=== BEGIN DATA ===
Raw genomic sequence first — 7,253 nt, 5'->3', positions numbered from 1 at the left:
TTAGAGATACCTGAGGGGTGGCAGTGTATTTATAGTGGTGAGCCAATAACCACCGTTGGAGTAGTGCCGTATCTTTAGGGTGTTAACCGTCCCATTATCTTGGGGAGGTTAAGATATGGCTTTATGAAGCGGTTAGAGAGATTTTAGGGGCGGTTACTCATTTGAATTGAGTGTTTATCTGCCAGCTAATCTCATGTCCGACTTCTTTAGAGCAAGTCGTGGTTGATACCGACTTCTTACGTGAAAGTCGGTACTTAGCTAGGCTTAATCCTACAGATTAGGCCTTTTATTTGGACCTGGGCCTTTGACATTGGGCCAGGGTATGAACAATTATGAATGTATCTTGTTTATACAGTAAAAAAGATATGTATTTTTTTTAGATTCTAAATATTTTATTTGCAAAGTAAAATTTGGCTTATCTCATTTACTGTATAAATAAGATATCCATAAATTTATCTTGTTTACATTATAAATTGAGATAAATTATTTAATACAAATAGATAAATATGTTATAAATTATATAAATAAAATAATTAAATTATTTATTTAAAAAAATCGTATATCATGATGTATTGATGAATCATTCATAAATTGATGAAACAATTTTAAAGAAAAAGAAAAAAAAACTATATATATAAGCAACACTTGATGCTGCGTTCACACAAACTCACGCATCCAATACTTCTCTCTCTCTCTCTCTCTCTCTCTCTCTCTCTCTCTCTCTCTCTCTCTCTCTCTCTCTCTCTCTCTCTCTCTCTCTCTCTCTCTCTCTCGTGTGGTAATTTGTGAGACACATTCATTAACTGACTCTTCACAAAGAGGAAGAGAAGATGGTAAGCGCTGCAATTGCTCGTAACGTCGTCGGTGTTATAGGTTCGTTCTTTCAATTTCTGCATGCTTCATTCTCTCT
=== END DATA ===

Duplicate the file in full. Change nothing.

Raw genomic sequence first — 7,253 nt, 5'->3', positions numbered from 1 at the left:
TTAGAGATACCTGAGGGGTGGCAGTGTATTTATAGTGGTGAGCCAATAACCACCGTTGGAGTAGTGCCGTATCTTTAGGGTGTTAACCGTCCCATTATCTTGGGGAGGTTAAGATATGGCTTTATGAAGCGGTTAGAGAGATTTTAGGGGCGGTTACTCATTTGAATTGAGTGTTTATCTGCCAGCTAATCTCATGTCCGACTTCTTTAGAGCAAGTCGTGGTTGATACCGACTTCTTACGTGAAAGTCGGTACTTAGCTAGGCTTAATCCTACAGATTAGGCCTTTTATTTGGACCTGGGCCTTTGACATTGGGCCAGGGTATGAACAATTATGAATGTATCTTGTTTATACAGTAAAAAAGATATGTATTTTTTTTAGATTCTAAATATTTTATTTGCAAAGTAAAATTTGGCTTATCTCATTTACTGTATAAATAAGATATCCATAAATTTATCTTGTTTACATTATAAATTGAGATAAATTATTTAATACAAATAGATAAATATGTTATAAATTATATAAATAAAATAATTAAATTATTTATTTAAAAAAATCGTATATCATGATGTATTGATGAATCATTCATAAATTGATGAAACAATTTTAAAGAAAAAGAAAAAAAAACTATATATATAAGCAACACTTGATGCTGCGTTCACACAAACTCACGCATCCAATACTTCTCTCTCTCTCTCTCTCTCTCTCTCTCTCTCTCTCTCTCTCTCTCTCTCTCTCTCTCTCTCTCTCTCTCTCTCTCTCTCTCTCTCTCTCGTGTGGTAATTTGTGAGACACATTCATTAACTGACTCTTCACAAAGAGGAAGAGAAGATGGTAAGCGCTGCAATTGCTCGTAACGTCGTCGGTGTTATAGGTTCGTTCTTTCAATTTCTGCATGCTTCATTCTCTCT